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Cardiac death rates 100% more than predicted? Sometimes numbers aren’t exactly what they seem

When the Canadian Institute for Health Information (CIHI) published a report card on the country’s cardiac centres, it estimated the death rate at the Peter Munk Cardiac Centre (PMCC), the country’s premiere heart surgery facility, should be 1 per cent.

In reality, it was almost double that rate – nearly 2 per cent.

That may not seem like a big difference to a lay person. But surgeons at the PMCC were outraged. The administration of the University Health Network wanted answers. So, too, did donors and patients.

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“When CIHI reported results, it looked like our mortality was twice what it should be,” said Barry Rubin, a vascular surgeon and director of the Munk Centre. “That’s not good. And we knew it was wrong.”

In a new paper, published in Tuesday’s edition of the medical journal CMAJ Open, a group of researchers, including Dr. Rubin, explain why it was misleading.

The detailed explanation has to do with the complex mathematic of modelling and risk adjustment, and the differences between administrative and clinical data.

A simpler version is that the way CIHI predicted mortality did not adequately take into account the complexity of patients.

About 2.4 million Canadians live with heart disease; it is the second leading cause of death. Tens of thousands of patients a year undergo procedures such as angioplasty, bypass surgery and valve replacement.

The procedures are remarkably safe and successful. But they are not without risk. Outcomes data is collected and then used to predict risk for future patients. Large variances between expected and actual outcomes raise red flags.

That risk varies a lot based on a patient’s condition. For example, doing triple bypass on a seemingly healthy patient whose blocked arteries were discovered during routine testing is very different from doing triple bypass on a patient who had a massive heart attack and had to be revived using CPR.

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The Peter Munk Cardiac Centre, as with other programs located in teaching hospitals, tends to attract the top surgeons as well as the most difficult cases.

Paradoxically, this means the best programs tend to have the highest mortality rates.

CIHI, which collects and publishes data on almost all aspects of Canadian health care, principally uses administrative data – basic information on patients (anonymized, of course), procedures and outcomes.

But there are other, more sophisticated models. One of them, which the PMCC subscribes to, was created by the Society of Thoracic Surgeons.

It captures far more detailed information on patients, notably seven medical conditions that predict worse outcomes after heart surgery: heart failure, abnormal heart rhythm, recent heart attack, very low blood pressure (shock), recent cardiopulmonary resuscitation or a heart pump, or kidney failure.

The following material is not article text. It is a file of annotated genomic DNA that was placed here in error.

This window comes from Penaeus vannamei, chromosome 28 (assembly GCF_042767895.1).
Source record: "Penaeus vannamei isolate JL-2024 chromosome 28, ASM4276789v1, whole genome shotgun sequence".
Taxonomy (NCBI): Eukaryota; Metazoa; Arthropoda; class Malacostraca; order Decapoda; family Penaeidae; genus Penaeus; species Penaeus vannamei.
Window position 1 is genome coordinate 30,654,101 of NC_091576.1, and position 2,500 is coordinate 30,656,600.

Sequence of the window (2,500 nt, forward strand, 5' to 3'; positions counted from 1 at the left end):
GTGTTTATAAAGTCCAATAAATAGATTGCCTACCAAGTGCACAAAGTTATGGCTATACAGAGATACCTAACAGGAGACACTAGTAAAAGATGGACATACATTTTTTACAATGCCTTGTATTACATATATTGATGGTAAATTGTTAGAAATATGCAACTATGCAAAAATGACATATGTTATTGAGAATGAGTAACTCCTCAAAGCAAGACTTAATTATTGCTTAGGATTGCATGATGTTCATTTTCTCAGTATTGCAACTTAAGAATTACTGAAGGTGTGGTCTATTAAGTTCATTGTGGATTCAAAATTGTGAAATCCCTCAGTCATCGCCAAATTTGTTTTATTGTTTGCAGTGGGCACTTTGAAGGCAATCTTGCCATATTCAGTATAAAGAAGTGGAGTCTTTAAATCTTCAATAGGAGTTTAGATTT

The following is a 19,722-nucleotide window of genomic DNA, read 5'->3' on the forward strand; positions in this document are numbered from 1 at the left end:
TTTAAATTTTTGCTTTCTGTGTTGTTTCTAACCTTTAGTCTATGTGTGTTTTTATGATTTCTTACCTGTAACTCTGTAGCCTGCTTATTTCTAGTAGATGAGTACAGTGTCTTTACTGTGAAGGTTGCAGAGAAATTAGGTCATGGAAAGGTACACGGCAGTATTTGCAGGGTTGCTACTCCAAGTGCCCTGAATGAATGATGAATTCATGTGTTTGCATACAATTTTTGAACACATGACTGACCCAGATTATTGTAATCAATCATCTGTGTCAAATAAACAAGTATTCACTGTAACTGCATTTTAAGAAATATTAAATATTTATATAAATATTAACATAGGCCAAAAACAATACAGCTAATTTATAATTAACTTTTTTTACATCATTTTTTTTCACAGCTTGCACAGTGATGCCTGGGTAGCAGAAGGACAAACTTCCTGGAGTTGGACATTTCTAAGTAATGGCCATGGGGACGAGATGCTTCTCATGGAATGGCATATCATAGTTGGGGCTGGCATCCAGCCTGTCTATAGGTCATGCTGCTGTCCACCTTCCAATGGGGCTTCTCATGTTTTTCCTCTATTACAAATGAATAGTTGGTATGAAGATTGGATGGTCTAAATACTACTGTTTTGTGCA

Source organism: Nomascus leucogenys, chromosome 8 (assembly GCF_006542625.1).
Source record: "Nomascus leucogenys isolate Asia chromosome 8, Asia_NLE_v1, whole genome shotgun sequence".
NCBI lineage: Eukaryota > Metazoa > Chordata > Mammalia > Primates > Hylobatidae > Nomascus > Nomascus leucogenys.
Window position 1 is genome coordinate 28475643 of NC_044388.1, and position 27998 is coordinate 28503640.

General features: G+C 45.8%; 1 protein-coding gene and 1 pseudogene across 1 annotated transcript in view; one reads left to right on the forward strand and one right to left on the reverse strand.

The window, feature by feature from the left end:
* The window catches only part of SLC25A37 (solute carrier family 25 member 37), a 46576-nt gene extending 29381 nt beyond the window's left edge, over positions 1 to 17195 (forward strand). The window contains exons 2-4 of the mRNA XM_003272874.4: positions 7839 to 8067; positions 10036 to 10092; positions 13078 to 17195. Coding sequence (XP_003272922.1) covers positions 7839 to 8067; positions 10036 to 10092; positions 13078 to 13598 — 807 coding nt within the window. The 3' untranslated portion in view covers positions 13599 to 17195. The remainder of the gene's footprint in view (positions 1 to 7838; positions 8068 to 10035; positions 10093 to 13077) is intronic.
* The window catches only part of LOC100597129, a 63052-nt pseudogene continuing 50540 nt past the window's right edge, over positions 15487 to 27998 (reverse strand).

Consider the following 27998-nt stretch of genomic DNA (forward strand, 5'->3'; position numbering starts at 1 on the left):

In the study published in CMAJ Open, the researchers looked at data on 1,635 PMCC patients, 32 of whom died within 30 days of surgery. The CIHI model predicted a mortality rate of 1.03 per cent. The STS model predicted 1.96 per cent – exactly the same as in reality.

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It may seem unusual for a heart centre to publicly advertise its mortality rate. But Dr. Rubin said this is important for patients to know because they should be making decisions about surgery based on the most complete information available.

“What we want is an accurate portrayal of risk,” Dr. Rubin said. “The purpose of measuring is not to say how good we are, it’s to identify problems and fix them.”

The other reason for data transparency is that it matters in attracting the best staff. Surgeons are acutely aware of their outcomes, and models that underestimate risk can lead them to avoid higher risk patients.

“We want to be the place that takes care of the sickest,” Dr. Rubin said. “But we shouldn’t be penalized for doing so.”

CIHI, to its credit, acknowledges the shortcomings of the way it measures, and even participated in the new research. But switching from administrative to clinical data would require more time, more effort and more money, and only some centres collect the more detailed clinical data.

While this may seem like a purely technical issue, there is actually an important lesson here for the public and policy makers: Report cards are great, but what and how you measure matters a lot.

That’s an important caveat in an era where we are obsessively measuring, encouraging patients to use data to make wise choices, and even moving to provide funding based on outcomes.

As the new research states dryly, “Caution is warranted.”

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